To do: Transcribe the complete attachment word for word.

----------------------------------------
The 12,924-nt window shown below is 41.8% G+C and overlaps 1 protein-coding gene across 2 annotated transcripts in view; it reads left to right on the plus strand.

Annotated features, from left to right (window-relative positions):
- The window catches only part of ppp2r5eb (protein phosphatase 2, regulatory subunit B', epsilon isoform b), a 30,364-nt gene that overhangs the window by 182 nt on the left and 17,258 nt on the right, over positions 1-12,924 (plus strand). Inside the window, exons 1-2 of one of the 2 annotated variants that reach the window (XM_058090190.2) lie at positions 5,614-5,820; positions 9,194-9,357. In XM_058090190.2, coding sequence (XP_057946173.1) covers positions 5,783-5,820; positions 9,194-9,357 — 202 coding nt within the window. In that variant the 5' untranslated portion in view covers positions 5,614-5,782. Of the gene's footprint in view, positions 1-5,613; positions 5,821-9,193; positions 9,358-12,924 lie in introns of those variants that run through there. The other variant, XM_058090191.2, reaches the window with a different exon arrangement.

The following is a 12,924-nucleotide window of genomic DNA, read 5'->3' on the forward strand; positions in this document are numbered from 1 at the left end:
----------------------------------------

The 12,924-nt window shown below is 41.8% G+C and overlaps 1 protein-coding gene across 2 annotated transcripts in view; it reads left to right on the plus strand.

Annotated features, from left to right (window-relative positions):
- The window catches only part of ppp2r5eb (protein phosphatase 2, regulatory subunit B', epsilon isoform b), a 30,364-nt gene that overhangs the window by 182 nt on the left and 17,258 nt on the right, over positions 1-12,924 (plus strand). Inside the window, exons 1-2 of one of the 2 annotated variants that reach the window (XM_058090190.2) lie at positions 5,614-5,820; positions 9,194-9,357. In XM_058090190.2, coding sequence (XP_057946173.1) covers positions 5,783-5,820; positions 9,194-9,357 — 202 coding nt within the window. In that variant the 5' untranslated portion in view covers positions 5,614-5,782. Of the gene's footprint in view, positions 1-5,613; positions 5,821-9,193; positions 9,358-12,924 lie in introns of those variants that run through there. The other variant, XM_058090191.2, reaches the window with a different exon arrangement.

The following is a 12,924-nucleotide window of genomic DNA, read 5'->3' on the forward strand; positions in this document are numbered from 1 at the left end: